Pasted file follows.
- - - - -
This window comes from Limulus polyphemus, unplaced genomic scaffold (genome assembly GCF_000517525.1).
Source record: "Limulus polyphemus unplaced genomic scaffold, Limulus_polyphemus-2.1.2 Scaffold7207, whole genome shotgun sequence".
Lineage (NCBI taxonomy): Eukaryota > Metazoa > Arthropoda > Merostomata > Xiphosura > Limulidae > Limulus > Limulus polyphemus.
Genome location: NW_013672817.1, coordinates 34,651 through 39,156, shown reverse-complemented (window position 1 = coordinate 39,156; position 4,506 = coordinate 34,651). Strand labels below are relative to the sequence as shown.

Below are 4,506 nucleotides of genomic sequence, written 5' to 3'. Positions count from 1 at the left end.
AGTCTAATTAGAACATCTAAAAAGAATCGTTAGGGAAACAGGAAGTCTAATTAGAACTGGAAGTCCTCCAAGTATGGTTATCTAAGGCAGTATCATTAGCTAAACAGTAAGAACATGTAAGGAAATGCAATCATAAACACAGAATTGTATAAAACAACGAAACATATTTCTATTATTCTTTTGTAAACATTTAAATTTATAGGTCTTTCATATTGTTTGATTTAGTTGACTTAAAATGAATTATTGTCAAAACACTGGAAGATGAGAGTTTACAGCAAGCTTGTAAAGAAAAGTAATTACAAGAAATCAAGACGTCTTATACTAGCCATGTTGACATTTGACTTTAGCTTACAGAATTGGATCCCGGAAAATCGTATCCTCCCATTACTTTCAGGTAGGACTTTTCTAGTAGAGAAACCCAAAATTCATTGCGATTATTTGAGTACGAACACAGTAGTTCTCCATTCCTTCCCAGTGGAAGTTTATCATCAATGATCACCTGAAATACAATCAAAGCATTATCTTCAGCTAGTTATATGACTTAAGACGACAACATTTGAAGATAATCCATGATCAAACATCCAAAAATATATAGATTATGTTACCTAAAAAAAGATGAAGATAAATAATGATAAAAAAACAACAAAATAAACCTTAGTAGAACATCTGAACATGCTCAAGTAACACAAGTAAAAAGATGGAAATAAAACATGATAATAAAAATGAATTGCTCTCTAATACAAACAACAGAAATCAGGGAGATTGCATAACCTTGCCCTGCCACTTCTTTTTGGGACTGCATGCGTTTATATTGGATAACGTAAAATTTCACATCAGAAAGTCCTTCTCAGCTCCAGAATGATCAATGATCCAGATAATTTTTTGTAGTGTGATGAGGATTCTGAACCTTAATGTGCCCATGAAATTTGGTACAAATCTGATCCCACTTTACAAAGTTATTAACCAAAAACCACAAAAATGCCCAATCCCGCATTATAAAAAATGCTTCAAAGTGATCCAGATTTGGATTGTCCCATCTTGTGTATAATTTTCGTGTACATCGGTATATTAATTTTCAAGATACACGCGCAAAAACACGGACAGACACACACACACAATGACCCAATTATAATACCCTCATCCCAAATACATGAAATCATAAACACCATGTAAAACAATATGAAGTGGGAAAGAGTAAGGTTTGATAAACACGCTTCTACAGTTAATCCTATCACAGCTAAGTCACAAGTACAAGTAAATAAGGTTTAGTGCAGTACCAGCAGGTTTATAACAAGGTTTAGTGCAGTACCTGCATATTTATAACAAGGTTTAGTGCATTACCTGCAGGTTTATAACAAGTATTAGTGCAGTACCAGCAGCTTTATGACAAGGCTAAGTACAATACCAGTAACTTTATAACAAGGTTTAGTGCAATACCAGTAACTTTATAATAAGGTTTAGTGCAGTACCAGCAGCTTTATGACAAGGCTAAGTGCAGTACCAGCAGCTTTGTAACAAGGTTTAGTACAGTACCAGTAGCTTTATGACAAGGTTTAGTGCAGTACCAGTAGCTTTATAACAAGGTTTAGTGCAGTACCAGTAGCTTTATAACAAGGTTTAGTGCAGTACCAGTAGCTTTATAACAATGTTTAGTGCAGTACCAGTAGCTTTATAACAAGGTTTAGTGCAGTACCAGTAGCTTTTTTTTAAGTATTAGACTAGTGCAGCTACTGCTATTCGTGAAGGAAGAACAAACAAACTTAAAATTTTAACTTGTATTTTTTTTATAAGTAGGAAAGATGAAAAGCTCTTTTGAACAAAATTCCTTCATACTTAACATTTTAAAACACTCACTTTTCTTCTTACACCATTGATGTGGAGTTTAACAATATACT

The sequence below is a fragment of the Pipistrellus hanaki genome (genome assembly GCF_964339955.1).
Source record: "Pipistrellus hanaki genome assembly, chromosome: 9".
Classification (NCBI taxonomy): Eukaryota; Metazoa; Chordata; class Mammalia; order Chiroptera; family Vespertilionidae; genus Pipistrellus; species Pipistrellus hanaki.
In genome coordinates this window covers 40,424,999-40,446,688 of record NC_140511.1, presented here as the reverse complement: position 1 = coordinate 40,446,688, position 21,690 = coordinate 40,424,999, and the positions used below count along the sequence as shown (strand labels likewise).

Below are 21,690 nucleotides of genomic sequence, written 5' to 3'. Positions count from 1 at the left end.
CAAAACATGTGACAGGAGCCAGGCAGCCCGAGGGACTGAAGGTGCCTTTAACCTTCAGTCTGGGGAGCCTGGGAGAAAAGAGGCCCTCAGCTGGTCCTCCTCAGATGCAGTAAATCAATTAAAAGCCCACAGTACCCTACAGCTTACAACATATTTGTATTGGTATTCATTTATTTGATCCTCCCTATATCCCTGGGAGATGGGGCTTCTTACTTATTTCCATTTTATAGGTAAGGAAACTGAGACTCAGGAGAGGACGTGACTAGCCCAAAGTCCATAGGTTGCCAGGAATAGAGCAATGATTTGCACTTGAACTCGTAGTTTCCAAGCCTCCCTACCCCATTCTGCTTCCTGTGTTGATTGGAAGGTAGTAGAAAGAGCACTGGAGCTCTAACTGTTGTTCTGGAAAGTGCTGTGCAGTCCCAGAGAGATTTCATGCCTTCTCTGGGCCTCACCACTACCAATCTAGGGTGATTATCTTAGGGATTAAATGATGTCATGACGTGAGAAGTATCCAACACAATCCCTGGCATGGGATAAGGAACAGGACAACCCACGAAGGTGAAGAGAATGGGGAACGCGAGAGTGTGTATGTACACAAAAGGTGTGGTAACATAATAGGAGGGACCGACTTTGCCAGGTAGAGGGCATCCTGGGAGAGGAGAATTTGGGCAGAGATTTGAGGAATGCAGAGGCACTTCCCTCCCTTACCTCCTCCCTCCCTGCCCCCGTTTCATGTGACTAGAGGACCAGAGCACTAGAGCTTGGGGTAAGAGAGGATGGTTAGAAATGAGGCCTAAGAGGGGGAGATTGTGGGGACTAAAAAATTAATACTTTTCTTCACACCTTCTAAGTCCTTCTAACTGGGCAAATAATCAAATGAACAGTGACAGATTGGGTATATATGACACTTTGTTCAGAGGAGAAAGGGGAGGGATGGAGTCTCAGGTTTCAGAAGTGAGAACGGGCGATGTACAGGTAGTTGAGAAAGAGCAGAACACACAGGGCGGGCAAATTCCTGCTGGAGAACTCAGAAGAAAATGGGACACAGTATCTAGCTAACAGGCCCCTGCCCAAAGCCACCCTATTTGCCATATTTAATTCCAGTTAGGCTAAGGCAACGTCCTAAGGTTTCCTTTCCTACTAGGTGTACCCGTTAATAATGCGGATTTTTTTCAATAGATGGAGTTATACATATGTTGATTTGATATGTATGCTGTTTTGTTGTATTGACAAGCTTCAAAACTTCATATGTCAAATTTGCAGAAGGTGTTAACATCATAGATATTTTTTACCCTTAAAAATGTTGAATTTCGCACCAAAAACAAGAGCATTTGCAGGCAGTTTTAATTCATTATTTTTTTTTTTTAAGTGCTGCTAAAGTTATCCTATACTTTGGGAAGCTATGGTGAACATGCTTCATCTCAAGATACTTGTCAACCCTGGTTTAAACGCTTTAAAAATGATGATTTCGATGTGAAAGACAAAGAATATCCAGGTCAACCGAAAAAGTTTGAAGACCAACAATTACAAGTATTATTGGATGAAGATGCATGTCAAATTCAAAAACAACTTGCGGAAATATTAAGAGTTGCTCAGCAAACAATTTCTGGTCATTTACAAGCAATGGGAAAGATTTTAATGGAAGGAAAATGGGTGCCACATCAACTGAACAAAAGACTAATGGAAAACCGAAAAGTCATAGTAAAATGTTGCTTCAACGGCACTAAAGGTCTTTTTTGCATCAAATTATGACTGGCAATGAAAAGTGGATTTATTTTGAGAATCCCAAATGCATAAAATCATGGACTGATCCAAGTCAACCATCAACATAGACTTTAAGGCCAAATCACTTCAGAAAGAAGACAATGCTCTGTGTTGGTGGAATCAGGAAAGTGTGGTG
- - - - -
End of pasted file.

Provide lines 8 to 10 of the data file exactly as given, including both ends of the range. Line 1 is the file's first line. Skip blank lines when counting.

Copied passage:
Source record: "Pipistrellus hanaki genome assembly, chromosome: 9".
Classification (NCBI taxonomy): Eukaryota; Metazoa; Chordata; class Mammalia; order Chiroptera; family Vespertilionidae; genus Pipistrellus; species Pipistrellus hanaki.
In genome coordinates this window covers 40,424,999-40,446,688 of record NC_140511.1, presented here as the reverse complement: position 1 = coordinate 40,446,688, position 21,690 = coordinate 40,424,999, and the positions used below count along the sequence as shown (strand labels likewise).